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Helicobacter pylori evade immune responses and achieve persistent colonization in the stomach. However, the mechanism by which H. pylori infections persist is not clear. In this study, we showed that MIR30B is upregulated during H. pylori infection of an AGS cell line and human gastric tissues. Upregulation of MIR30B benefited bacterial replication by compromising the process of autophagy during the H. pylori infection. As a potential mechanistic explanation for this observation, we demonstrate that MIR30B directly targets ATG12 and BECN1, which are important proteins involved in autophagy. These results suggest that compromise of autophagy by MIR30B allows intracellular H. pylori to evade autophagic clearance, thereby contributing to the persistence of H. pylori infections.
Helicobacter pylori (H. pylori) is a gram-negative bacterium that plays an etiologic role in the development of gastritis, peptic ulceration and gastric adenocarcinoma.1 About half of the world’s population is infected with H. pylori, which is able to adapt and reside in the mucus, attach to epithelial cells, evade immune responses, and achieve persistent colonization in the stomach.2 Although H. pylori is generally considered as an extracellular microorganism, a growing body of evidence supports that at least a subset of H. pylori has an intraepithelial location and that a minor fraction of H. pylori resides inside gastric epithelial cells.3-5 The intracellular H. pylori fraction may represent the site of residence for persistent infection. Autophagy is a response by eukaryotic cells to a number of deleterious stimuli,6 and it plays a critical role in the regulation of survival of H. pylori. Recent studies suggest that autophagy functions as an innate immune response against H. pylori, decreasing its survival.7,8 Additionally, H. pylori can induce autophagy in gastric epithelial cells,5,8,9 but it still multiplies in these cells.9,10 The mechanism by which H. pylori antagonize host autophagy remains to be elucidated.
Single-stranded noncoding RNA molecules of 19–24 nucleotides, known as microRNAs (miRNAs), control gene expression at the post-transcriptional level,11 and their disruption is associated with human diseases.12,13 Accumulating evidence has demonstrated that miRNAs not only play a key regulatory role in the innate immune response to pathogens and stimuli,14-16 but also regulate autophagy.17-21 Previously, we used a miRNA microarray to detect the expression profiles of cellular miRNAs, and found that the expression level of MIR30B was significantly upregulated during H. pylori infection.22 To further explore the potential target proteins of MIR30B, we utilized the bioinformatic tool, Targetscan, and found that BECN1 and ATG12 were the main targets.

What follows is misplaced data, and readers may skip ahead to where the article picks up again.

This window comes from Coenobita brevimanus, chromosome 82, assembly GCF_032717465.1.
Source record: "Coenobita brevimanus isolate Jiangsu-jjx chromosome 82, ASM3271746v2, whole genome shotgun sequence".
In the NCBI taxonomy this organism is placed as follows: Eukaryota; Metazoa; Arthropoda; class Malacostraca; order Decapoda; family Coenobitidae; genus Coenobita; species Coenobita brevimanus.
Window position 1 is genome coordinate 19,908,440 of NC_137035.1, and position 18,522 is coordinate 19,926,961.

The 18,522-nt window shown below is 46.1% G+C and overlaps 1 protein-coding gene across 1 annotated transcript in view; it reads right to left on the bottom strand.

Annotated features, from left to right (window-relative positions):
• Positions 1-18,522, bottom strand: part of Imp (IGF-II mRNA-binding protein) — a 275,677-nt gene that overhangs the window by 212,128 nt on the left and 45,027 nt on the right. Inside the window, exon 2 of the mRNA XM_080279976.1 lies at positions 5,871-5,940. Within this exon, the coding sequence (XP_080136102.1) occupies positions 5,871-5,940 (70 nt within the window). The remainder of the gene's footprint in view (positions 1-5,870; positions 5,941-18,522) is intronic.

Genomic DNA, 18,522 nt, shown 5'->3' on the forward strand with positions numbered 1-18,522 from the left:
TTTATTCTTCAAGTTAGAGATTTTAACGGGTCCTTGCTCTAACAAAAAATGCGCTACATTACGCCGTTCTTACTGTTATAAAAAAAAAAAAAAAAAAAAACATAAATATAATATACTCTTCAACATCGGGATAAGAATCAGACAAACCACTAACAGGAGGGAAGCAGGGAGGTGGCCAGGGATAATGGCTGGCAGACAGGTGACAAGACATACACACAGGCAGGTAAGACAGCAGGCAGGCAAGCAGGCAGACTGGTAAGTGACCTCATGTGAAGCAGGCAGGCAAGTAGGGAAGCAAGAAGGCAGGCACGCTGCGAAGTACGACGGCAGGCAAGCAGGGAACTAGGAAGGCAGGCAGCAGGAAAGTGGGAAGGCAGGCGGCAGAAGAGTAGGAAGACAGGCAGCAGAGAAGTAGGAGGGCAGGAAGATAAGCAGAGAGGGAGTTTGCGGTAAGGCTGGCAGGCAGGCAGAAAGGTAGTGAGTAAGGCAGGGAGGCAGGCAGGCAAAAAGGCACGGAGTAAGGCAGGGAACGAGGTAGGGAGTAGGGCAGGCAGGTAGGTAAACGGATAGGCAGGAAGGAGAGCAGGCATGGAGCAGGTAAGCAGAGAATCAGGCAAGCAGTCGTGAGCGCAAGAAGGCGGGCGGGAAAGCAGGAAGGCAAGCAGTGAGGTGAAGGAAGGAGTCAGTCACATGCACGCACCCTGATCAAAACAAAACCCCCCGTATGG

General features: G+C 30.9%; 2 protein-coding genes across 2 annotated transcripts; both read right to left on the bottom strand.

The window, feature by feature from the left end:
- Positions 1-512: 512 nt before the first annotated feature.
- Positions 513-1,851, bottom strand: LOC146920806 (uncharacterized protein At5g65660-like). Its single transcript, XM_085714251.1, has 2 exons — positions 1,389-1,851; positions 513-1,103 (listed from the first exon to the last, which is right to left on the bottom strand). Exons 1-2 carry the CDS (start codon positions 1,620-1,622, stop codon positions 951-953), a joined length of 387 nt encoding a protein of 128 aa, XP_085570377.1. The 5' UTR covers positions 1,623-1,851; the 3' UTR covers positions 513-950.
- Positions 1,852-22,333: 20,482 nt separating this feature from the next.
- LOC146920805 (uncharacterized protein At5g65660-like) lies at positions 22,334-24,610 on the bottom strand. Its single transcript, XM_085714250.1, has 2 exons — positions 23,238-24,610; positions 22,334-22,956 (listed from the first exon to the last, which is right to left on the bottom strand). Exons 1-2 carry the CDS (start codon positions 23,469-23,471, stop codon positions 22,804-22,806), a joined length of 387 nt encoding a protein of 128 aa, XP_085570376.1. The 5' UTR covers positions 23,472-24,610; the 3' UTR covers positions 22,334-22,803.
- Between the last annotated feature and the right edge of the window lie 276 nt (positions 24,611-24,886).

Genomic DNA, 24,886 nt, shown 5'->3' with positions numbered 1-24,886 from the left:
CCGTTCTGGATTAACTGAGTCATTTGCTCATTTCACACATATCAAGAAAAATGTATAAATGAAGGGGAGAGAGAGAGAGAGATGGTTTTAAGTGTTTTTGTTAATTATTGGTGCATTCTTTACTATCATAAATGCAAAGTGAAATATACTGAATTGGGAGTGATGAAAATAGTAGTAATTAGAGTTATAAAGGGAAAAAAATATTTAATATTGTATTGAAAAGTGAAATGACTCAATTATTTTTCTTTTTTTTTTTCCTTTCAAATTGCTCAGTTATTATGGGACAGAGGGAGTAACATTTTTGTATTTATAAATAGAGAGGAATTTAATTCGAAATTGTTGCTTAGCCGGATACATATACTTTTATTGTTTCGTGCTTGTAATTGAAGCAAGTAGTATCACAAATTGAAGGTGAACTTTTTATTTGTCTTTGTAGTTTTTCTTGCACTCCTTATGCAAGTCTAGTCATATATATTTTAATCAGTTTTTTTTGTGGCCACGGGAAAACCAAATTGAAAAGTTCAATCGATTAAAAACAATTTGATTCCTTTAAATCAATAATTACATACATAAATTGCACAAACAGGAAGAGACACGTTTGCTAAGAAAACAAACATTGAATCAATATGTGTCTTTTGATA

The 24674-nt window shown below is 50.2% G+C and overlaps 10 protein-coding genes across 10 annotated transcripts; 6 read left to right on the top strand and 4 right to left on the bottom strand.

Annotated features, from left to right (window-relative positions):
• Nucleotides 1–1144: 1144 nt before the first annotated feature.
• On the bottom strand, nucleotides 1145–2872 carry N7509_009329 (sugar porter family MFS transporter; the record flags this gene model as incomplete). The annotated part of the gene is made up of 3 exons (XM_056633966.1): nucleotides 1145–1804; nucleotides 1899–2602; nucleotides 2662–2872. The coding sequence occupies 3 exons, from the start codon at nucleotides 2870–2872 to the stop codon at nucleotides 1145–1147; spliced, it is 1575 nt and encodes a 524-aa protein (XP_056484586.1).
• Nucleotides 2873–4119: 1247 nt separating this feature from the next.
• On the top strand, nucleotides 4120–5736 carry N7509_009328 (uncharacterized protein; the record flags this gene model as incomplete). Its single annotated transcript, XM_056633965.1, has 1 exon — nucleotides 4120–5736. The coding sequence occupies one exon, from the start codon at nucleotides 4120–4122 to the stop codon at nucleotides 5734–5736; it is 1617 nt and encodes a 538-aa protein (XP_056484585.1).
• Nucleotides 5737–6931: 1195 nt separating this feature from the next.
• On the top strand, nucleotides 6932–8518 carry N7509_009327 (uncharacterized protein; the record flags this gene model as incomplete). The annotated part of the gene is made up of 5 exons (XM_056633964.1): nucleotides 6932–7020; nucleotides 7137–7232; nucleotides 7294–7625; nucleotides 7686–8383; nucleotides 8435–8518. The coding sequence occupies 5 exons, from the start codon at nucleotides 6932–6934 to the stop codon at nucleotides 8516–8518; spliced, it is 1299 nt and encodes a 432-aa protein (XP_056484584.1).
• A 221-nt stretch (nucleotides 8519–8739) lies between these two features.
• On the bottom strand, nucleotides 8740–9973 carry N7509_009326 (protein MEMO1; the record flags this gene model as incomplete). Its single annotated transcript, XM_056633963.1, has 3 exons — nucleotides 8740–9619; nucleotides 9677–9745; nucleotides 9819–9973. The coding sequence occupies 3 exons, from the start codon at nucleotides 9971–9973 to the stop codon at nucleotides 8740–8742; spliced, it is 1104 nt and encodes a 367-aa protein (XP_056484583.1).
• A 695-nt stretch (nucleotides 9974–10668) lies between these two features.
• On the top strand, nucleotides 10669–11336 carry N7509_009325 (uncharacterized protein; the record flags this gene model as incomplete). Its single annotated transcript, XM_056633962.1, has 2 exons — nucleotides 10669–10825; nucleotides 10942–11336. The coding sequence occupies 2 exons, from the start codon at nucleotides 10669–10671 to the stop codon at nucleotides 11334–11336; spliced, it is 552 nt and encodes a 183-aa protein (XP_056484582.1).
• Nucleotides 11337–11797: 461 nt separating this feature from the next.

BECN1 (BCL2 interacting coiled-coil protein) is part of a Class-III PtdIns3K complex that participates in autophagosome formation, mediating the localization of other autophagy proteins to the preautophagosomal membrane.23 However, BCL2 anti-apoptotic protein inhibits BECN1-dependent autophagy.24 ATG12 (autophagy-related protein 12) contributes directly to the elongation of phagophores and the maturation of autophagosomes. In the ATG12 conjugation system, ATG12 is activated by ATG7, an E1-like enzyme, transferred to ATG10, an E2-like enzyme, and conjugated to ATG5 to form an ATG12-ATG5 conjugate.25 This conjugate functions as an E3-ligase complex to facilitate MAP1LC3B lipidation. Thus, BECN1 and ATG12 are both important proteins in regulating autophagy.
We hypothesized that MIR30B could downregulate BECN1 and ATG12 expression to compromise autophagy, resulting in increased H. pylori intracellular survival.
To determine whether autophagy could be induced during H. pylori infection, we investigated the ratio of MAP1LC3B-II to actin, which is considered as an accurate indicator for autophagy.26,27 We observed that there was a gradual increase over time in the ratio of MAP1LC3B-II to actin with H. pylori infection (MOI = 100:1) as compared with an uninfected control. In addition, by measuring SQSTM1 degradation, we observed a gradual decline in SQSTM1 protein levels upon H. pylori infection (Fig. 1A). Be consistent with the observed MAP1LC3B-II ratios and SQSTM1 degradation in time-course experiments, similar results were observed when testing dose dependency in AGS and BGC-823 cells (Fig. 1B; Fig. S1). Furthermore, Baf A1 challenge resulted in further accumulation of MAP1LC3B-II and SQSTM1 in AGS cells after 6 h of infection (Fig. 1C), suggesting that H. pylori infection promote cellular autophagic processes. However, the concentration of SQSTM1 remains decreased in the presence of Baf A1. One possibility is that the concentration of Baf A1 used did not totally block the degradative step of autophagy. Furthermore, AGS cells were challenged with MG-132 (a proteasome inhibitor). MG-132 challenge resulted in further accumulation of MAP1LC3B-II and SQSTM1 in AGS cells (Fig. 1D), suggesting that the proteasome can degrade MAP1LC3B-II and SQSTM1 during H. pylori infection, or MG-132 can induce autophagy in AGS cells. To further confirm that H. pylori induce autophagy in AGS cells, we used a GFP-MAP1LC3B puncta formation assay for monitoring autophagy. H. pylori-infected AGS cells displayed a significant increase in the percentage of cells with autophagosomes (GFP-MAP1LC3B dots) after 6 h compared with mock-infected AGS cells (p < 0.05) (Fig. 1E). These data indicate that a complete autophagic response is induced in an AGS cell line infected with H. pylori.28